2015 GMC Canyon ・ Photo by Benjamin Hunting
So you need a truck. Not really a big truck, but a truck robust enough to do mild truck tasks, while still returning decent fuel economy. In all likelihood, one of the best four-cylinder pickup trucks will suit your purposes. Surprisingly, this category is rather light on competitors. In fact, if you had been shopping this category a year ago, you had only two choices. This year, thanks to a pair of revived models, you’ll have four. Well, technically three, as two of the models are virtual clones of one another with some trim differences to separate them. The good news is all four are robust, capable, and comfortable too. Their manufacturers know you’ll probably – in most cases – press these trucks into service as your daily drivers too. As a result, you’ll find them packed with car-like features to make the best four-cylinder pickup trucks more attractive for everyday use.
The hot new entry for model year 2015, Chevrolet’s Colorado is the talk of the segment. With its upscale interior treatment, compliant ride quality, good handling, broad array of cutting edge comfort, convenience, and safety features, tidy size, and thrifty engines, many are hailing Colorado as the best mid-size pickup ever. The 2.5-liter four-cylinder engine makes 200 horsepower and 191 ft-lbs of torque. A six-speed manual transmission feeds either the rear wheels or all four – if four-wheel drive is selected. A six-speed automatic is offered with the upper trim levels as standard, and is an option for lower trim levels. With the towing kit, the four-cylinder Colorado is good for towing up to 3,500 pounds. Available features include automatic headlights, forward collision and lane departure warnings, power windows, a rear view camera, Bluetooth telephony and audio streaming, WiFi, voice activated controls, smartphone application integration, a touchscreen interface, and satellite radio. Pricing starts at $20,120.
Photo by General Motors
The GMC Canyon returns to the marketplace larger than the model it replaced, and yet more fuel-efficient. Canyon handles well, rides comfortably, and features a delightfully refined interior treatment hosting the most contemporary comfort, convenience, and safety equipment. The four-cylinder displaces 2.5-liters, from which it generates 200 horsepower and 191 ft-lbs of torque. A six-speed manual transmission is standard with the lower trim levels and feeds either the rear wheels or all four, if you opt for four-wheel drive. A six-speed automatic is offered as an option with the lower trims and is standard on the upper trim packages. A four-cylinder GMC Canyon is capable of towing up to 3,500 pounds. Available features include automatic headlights, forward collision and lane departure warnings, power windows, a rear view camera, Bluetooth telephony and audio streaming, WiFi, voice activated secondary controls, smartphone application integration, a touchscreen, and satellite radio. Pricing starts at $20,955.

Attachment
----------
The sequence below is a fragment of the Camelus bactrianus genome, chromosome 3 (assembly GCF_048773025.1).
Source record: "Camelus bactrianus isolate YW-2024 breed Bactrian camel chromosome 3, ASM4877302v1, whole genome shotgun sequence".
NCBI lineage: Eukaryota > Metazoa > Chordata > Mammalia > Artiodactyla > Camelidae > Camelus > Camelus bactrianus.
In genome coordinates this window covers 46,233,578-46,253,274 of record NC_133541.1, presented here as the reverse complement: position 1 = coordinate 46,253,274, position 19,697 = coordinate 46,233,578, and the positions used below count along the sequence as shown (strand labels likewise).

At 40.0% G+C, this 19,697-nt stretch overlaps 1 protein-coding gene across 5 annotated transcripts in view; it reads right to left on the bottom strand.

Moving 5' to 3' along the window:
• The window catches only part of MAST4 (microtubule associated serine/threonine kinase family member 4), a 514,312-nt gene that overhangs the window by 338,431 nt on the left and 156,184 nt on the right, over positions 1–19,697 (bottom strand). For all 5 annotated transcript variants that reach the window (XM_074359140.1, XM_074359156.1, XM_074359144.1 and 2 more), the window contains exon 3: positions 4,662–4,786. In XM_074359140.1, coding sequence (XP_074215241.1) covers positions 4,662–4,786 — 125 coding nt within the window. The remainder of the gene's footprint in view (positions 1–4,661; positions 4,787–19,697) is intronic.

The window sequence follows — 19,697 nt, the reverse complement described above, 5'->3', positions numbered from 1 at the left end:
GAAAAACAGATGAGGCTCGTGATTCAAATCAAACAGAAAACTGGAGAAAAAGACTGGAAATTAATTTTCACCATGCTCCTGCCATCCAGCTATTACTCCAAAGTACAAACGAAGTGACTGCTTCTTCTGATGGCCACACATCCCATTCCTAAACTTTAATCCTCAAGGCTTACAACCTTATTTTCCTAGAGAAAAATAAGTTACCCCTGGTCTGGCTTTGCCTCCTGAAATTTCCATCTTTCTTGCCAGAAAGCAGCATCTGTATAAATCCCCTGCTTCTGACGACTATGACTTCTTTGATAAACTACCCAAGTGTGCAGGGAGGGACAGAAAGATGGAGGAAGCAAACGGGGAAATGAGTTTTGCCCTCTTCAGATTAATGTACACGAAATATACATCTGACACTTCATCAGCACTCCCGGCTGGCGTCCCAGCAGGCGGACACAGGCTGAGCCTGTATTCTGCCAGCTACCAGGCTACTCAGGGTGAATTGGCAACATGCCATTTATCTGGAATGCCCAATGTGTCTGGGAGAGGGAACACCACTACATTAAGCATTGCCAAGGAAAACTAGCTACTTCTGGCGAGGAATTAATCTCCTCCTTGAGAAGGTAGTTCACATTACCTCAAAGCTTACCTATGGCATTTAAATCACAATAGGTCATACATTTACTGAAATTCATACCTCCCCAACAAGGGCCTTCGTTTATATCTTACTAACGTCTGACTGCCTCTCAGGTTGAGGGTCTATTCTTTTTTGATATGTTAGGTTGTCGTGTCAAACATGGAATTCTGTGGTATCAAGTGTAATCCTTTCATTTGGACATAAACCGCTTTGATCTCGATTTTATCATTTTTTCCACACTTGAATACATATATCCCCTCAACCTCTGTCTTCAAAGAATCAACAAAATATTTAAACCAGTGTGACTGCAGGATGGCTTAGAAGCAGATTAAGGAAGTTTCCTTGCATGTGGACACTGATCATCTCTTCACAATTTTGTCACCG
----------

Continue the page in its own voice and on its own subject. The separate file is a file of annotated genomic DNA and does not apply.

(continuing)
One of the segment’s elders, this iteration of the Nissan Frontier was introduced back in 2005.Given the five to seven-year model cycle most car companies observe, that’s old in both dog-years and car-years. However, this doesn’t mean Nissan has allowed the rugged little Frontier pickup truck to stagnate. You’ll find Bluetooth audio streaming and telephony, handsfree text messaging capability, as well as integrated smartphone applications. Another thing the Nissan Frontier has working in its favor is its proven nature. The truck wouldn’t have lasted this long if it weren’t up to the task. The four-cylinder engine displaces 2.5-liters and makes 152 horsepower and 171 ft-lbs of torque. A five-speed manual transmission and rear-wheel drive comprise the standard powertrain. A five-speed automatic is offered as an option. The four-cylinder Frontier is good to tow up to 3,500 pounds, but four-wheel drive is not offered with this engine. Pricing starts at $17,990.
For 2015, Toyota is offering Tacoma with two cab configurations; extended, and crew. The regular cab is discontinued. Named Motor Trend’s truck of the year when this generation was introduced back in 2004, (yeah, it’s older than the Frontier), an all-new Tacoma is slated to appear for model year 2016. Rather than resting on the Tacoma’s laurels over the years, a steady diet of continual improvements finds the 2015 model offering contemporary standard features like Bluetooth, a touchscreen interface, smartphone app integration, and a rearview camera. The 159-horsepower four-cylinder engine displaces 2.7-liters and generates 180 ft-lbs of torque. A five-speed manual transmission is standard – a four-speed automatic is optional. With this engine, Tacoma will tow up to 3,500 pounds when properly equipped. Toyota also offers a four-wheel drive powertrain with the four-cylinder. With it, you’ll get an engine skid plate; elevated ride height, and front mudguards. Pricing starts at $20,965.
A small category true enough – and yet a very competitive one. You basically have a choice between two proven models or a pair of all-new ones. Newness notwithstanding, given their refinement and power, the choice for 2015 is a relatively simple one. For the 2015 model year, the best four-cylinder pickup trucks crown goes to the newly minted Chevrolet Colorado and the GMC Canyon. However, this does not mean one should dismiss the Frontier and Tacoma out of hand. Given they’ve been around a while, and particularly in the case of the Tacoma, with an all-new model waiting just off stage, you’re likely to find some really good deals on the two of them. Further, given their time on the market, it’s reasonable to expect all of their teething pains have been worked out as well. Either way, with these four very strong competitors, it’s pretty hard to go wrong.